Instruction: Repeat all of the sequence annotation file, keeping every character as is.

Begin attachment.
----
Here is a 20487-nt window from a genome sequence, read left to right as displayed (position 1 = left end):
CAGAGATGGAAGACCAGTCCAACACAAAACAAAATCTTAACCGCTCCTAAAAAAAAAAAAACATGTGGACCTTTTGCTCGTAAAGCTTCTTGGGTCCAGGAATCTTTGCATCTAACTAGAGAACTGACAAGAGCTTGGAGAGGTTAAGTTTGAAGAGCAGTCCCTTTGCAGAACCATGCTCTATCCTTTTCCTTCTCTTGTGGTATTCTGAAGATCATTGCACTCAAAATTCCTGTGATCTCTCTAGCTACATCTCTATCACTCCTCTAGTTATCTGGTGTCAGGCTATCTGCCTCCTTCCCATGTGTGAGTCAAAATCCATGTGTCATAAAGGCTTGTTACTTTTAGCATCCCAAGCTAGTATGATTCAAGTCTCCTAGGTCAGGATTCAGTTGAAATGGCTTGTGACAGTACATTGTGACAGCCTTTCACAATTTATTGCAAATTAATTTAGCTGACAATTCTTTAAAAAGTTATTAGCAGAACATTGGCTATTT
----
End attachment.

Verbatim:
Here is a 20487-nt window from a genome sequence, read left to right as displayed (position 1 = left end):
CAGAGATGGAAGACCAGTCCAACACAAAACAAAATCTTAACCGCTCCTAAAAAAAAAAAAACATGTGGACCTTTTGCTCGTAAAGCTTCTTGGGTCCAGGAATCTTTGCATCTAACTAGAGAACTGACAAGAGCTTGGAGAGGTTAAGTTTGAAGAGCAGTCCCTTTGCAGAACCATGCTCTATCCTTTTCCTTCTCTTGTGGTATTCTGAAGATCATTGCACTCAAAATTCCTGTGATCTCTCTAGCTACATCTCTATCACTCCTCTAGTTATCTGGTGTCAGGCTATCTGCCTCCTTCCCATGTGTGAGTCAAAATCCATGTGTCATAAAGGCTTGTTACTTTTAGCATCCCAAGCTAGTATGATTCAAGTCTCCTAGGTCAGGATTCAGTTGAAATGGCTTGTGACAGTACATTGTGACAGCCTTTCACAATTTATTGCAAATTAATTTAGCTGACAATTCTTTAAAAAGTTATTAGCAGAACATTGGCTATTT